One out of every 10 men will experience erectile dysfunction (ED) on a long-term basis, at some point in their lives.1
Achieving and maintaining an erection for some men is complicated. Arousal requires the cooperation of several factors such as hormones, brain signals, nerve impulses, muscles, emotional state, and blood vessels.
Of all these vital functions, one of the most important components in the process is proper blood flow. If the blood vessels that supply the penis are constricted or otherwise not functioning properly, then it’s probable that the vessels supplying blood to your brain or heart may also be in jeopardy. ED caused by blocked blood vessels may point to an increased risk for heart disease, heart attack, or a stroke.
In other cases, ED is linked with serious illnesses such as obesity, diabetes, or high blood pressure. Therefore, speaking to your physician early about your ED symptoms is potentially a life-saving conversation.
Under the care of your doctor, often a specialized ultrasound, called a duplex ultrasound, is used to evaluate blood flow and check for signs of reduced blood flow. Additional health screenings will rule out other potentially serious health concerns.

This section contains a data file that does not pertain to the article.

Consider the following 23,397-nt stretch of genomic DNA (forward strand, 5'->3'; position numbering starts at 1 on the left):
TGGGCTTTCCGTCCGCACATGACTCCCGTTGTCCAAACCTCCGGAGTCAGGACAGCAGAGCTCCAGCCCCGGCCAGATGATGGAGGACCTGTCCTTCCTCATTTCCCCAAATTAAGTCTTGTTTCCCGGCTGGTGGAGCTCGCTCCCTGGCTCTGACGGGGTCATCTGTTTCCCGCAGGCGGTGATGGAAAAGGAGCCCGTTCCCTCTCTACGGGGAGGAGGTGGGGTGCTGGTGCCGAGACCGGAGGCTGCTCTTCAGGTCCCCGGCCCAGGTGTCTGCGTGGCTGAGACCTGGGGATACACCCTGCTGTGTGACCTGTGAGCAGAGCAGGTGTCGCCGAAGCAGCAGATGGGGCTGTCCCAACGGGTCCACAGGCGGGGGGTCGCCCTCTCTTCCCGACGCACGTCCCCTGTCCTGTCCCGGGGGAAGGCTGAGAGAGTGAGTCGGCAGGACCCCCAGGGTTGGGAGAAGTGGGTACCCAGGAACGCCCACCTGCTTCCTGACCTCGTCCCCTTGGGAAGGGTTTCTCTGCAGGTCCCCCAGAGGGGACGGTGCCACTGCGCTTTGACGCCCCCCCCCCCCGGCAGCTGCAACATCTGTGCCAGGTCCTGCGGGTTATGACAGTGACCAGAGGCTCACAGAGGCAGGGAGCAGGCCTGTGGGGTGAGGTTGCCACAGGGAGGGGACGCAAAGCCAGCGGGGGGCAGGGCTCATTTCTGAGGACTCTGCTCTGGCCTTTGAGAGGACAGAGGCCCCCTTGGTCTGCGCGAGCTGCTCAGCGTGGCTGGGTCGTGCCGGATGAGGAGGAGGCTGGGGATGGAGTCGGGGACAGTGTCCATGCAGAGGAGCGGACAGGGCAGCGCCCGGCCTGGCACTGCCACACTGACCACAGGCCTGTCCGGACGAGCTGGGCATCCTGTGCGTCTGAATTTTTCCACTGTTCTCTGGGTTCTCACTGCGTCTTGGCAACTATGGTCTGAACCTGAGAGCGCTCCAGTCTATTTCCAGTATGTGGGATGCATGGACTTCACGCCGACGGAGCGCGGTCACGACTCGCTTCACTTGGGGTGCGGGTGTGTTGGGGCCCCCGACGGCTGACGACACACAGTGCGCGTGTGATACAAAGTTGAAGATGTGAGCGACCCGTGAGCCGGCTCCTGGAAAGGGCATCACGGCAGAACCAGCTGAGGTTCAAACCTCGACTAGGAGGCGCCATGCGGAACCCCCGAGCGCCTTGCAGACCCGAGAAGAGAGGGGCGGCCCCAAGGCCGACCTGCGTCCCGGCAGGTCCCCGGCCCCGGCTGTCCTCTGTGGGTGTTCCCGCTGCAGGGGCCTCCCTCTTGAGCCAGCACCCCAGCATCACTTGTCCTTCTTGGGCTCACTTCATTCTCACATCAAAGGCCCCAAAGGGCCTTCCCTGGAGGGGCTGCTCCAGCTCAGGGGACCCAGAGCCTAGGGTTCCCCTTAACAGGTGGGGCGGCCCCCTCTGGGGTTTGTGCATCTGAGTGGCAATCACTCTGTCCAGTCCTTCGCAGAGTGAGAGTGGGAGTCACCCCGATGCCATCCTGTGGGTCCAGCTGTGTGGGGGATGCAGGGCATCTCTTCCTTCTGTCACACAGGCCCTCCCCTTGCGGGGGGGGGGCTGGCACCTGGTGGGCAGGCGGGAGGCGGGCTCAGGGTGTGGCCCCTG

Early Warning Signs of Erectile Dysfunction to Watch For
The first and most obvious symptom of ED is the inability to achieve or maintain an erection. However, additional early symptoms include:
- Reduced Sexual Desire
- Loss of Sensitivity in the Penis
- The Inability to Reach Ejaculation
When to Seek Medical Treatment for ED
If you experience problems getting or maintaining an erection 20 percent of the time or less, this is within a normal range. However, if symptoms occur more than 20 percent of the time, you should speak to a physician or urologist to discuss causes and treatment options.
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This post was written by MediSuite